HUFF members milled while Schoenfeld, now joined by Officer Inouye , questioned witnesses, only to be confronted by a man on a bicycle named Ian who stopped to jeer at us loudly. A woman leaned out of an upper window and yelled things at us, so people started to yell back at her and a noisy dialogue ensued, far louder than any noise our tabling event had produced earlier. She openly videotaped us as well. Meanwhile the complainant, Sean Riley, came down to fill out his complaint. As I took his photo, he gave me "the finger" right in front of Officer Schoenfeld. She ignored him.
"They've been here for three hours!" Riley told Schoenfeld. This was about 3PM and didn't sync with when our first HUFF member had arrived at 1:30PM to pick up the soup or the publicized time of our event. I myself arrived at 2:30PM and only sang one and a half songs. In all, I maybe sang for about 15 minutes. We had no amplification, and other than our singing, the only other sounds we made were with Blindbear's little drum and Coral's keyboard, an instrument she has played on Pacific Ave. for five years.
Yet despite that we had stopped singing when Schoenfeld had interrupted us. Despite that we had not started singing again, she inexplicably decided to write us citations anyway.
Robert "Blindbear" Facer, who was cited, did not sing a word but participated solely by keeping time on his small drum. He has been homeless on the streets of Santa Cruz for about 18 months now, and has been taken to court for sleeping out of doors twice. Now this man who sleeps in the dirt has been issued an expensive citation. He doesn't have the income to pay the $70 fee to register for the so-called "humanitarian option" of community service, much less pay the fine. And if he "doesn't take care of it" he will eventually wind up being jailed for it down the road.
"I was just making a joyful noise to the Lord," said Facer, "on the feast of the Epiphany." Facer is Amish.
Photo: Robert "Blindbear" Facer shows his identification to Officer Schoenfeld prior to being cited for "unreasonably disturbing noise Jan 5th, 2010." Photo by HUFF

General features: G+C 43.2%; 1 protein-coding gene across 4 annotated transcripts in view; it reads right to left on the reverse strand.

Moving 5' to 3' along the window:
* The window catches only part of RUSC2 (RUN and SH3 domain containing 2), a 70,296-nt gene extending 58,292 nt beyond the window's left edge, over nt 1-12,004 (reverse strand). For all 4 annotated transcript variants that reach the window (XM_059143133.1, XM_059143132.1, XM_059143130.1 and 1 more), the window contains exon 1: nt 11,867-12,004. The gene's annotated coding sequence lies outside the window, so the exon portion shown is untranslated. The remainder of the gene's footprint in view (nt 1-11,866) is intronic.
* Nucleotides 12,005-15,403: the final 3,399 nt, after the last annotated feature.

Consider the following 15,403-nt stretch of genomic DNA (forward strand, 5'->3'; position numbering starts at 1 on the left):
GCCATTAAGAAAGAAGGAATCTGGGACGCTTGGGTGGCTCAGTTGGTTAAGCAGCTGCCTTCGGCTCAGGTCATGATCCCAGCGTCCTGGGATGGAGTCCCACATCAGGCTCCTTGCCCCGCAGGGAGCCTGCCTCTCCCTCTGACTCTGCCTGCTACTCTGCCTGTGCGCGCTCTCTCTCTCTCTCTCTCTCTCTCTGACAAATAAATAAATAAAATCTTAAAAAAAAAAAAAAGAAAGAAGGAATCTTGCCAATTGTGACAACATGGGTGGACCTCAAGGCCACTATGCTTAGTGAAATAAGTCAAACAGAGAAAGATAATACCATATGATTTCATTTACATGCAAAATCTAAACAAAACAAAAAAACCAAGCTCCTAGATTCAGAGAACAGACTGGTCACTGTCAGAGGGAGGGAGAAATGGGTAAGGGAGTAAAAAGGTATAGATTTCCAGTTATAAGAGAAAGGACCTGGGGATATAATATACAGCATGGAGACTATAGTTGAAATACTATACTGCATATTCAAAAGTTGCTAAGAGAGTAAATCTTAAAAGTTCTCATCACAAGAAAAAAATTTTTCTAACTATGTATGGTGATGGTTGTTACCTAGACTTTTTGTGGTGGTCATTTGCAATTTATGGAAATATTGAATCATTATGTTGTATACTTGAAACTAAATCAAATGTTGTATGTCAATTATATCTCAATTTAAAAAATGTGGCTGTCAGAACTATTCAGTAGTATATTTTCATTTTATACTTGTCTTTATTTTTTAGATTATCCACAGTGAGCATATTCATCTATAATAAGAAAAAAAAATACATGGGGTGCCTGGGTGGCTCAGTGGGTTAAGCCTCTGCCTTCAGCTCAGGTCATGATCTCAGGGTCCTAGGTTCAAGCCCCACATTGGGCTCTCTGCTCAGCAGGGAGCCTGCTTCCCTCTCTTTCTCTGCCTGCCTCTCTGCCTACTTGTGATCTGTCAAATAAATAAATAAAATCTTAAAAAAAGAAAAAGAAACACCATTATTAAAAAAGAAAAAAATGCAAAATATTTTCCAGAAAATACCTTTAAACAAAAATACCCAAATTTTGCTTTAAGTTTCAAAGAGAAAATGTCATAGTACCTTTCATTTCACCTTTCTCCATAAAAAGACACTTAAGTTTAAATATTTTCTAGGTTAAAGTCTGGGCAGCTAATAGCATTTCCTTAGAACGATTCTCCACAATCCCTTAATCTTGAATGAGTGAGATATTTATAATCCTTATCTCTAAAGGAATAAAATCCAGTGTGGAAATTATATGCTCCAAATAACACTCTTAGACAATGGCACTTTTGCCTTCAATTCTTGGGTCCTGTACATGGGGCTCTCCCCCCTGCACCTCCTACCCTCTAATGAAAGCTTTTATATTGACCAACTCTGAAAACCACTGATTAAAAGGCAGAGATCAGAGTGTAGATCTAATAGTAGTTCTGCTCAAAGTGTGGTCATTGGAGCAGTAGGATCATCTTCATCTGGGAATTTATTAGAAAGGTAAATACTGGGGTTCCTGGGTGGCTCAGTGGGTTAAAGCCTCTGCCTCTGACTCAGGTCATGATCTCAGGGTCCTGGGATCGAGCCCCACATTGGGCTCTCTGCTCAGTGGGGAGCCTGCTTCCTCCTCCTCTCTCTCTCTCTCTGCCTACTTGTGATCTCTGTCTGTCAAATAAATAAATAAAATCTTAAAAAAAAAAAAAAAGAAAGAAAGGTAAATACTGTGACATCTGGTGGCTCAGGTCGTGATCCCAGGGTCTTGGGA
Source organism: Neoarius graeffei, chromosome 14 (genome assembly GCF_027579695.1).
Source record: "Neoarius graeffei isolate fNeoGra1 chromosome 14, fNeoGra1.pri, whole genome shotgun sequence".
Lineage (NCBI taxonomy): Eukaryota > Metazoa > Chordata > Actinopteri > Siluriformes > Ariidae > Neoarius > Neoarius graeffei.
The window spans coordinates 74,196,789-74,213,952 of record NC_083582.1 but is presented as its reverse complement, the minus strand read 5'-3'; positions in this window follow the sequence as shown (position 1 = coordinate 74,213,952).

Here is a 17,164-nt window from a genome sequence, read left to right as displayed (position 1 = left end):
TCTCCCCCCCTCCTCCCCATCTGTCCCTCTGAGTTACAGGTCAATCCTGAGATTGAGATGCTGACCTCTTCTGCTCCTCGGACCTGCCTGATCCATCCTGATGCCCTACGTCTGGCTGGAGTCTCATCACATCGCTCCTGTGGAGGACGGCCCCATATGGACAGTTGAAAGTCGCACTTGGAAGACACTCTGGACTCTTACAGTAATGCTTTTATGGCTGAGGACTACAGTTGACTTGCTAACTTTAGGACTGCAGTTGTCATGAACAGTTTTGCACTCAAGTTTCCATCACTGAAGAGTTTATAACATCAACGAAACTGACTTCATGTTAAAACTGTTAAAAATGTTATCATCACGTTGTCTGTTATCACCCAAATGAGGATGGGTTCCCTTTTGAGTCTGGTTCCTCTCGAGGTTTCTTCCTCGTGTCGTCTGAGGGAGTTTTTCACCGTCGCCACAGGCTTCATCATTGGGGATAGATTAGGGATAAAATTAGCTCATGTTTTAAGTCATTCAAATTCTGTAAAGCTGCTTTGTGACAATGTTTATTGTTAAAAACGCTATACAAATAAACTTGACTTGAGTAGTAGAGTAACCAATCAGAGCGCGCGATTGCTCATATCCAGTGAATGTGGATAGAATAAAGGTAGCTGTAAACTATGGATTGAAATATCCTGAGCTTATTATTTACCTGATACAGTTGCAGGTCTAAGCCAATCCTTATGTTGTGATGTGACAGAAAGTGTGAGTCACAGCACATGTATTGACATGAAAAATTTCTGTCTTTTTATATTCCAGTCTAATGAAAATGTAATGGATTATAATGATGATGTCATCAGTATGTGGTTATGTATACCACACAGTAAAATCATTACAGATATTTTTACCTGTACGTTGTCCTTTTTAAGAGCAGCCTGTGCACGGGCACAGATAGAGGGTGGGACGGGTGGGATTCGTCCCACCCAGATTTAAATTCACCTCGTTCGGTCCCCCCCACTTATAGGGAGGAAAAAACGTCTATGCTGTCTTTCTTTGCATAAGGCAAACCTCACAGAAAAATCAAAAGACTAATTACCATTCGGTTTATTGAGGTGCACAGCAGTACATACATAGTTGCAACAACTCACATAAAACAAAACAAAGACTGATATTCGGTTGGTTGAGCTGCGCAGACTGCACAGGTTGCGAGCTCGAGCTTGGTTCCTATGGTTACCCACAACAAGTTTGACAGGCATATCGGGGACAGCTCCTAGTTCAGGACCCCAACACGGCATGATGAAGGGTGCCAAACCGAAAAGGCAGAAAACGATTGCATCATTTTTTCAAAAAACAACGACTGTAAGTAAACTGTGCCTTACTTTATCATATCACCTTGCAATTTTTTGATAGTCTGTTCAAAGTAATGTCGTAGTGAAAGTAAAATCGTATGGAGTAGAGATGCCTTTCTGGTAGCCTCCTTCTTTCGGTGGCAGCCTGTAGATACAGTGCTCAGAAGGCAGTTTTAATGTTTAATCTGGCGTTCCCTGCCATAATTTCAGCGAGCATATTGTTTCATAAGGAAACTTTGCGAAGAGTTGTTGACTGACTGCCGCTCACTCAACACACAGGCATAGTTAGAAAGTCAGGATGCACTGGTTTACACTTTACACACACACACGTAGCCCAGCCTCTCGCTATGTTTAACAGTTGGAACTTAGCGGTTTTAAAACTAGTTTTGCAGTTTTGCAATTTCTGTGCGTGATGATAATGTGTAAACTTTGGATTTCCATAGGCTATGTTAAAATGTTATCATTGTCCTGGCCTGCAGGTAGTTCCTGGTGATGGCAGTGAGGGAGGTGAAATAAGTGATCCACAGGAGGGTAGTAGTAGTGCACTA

After the last citation was issued, Robert Norse told Schoenfeld that he also wanted to make a citizen complaint. He wanted to cite the citizen complainant, Sean Riley, for filing a false police report---a misdemeanor. Schoenfeld suddenly did a 180. "I don't think his police report was false," she stated. Robert pressed her. "Why do you think his report is accurate when you said earlier that you didn't witness the excessive noise." "I didn't say that," she insisted. "You witnessed us singing and yet you didn't cite any of us Officer. I'm not telling you how to do your job, but if you witnessed a crime, you are somewhat obligated to either issue a warning or a citation, aren't you?
"I did warn you," she said. "But you refused to move..."
"I thought this was about excessive noise. If we played more softly would we be in violation if we didn't leave?" Norse continued. Schoenfeld finally and reluctantly admitted that "yes" that would have been legal. We asked to speak to her sergeant and were told he was "too busy" and would "call later."
I couldn't understand why Schoenfeld decided to cite us since we had stopped singing or playing any music and had not refused to stop playing or started to play again. I mean if a cop warns you to stop doing something, and you stop, is it really a warning if they give you a citation anyway?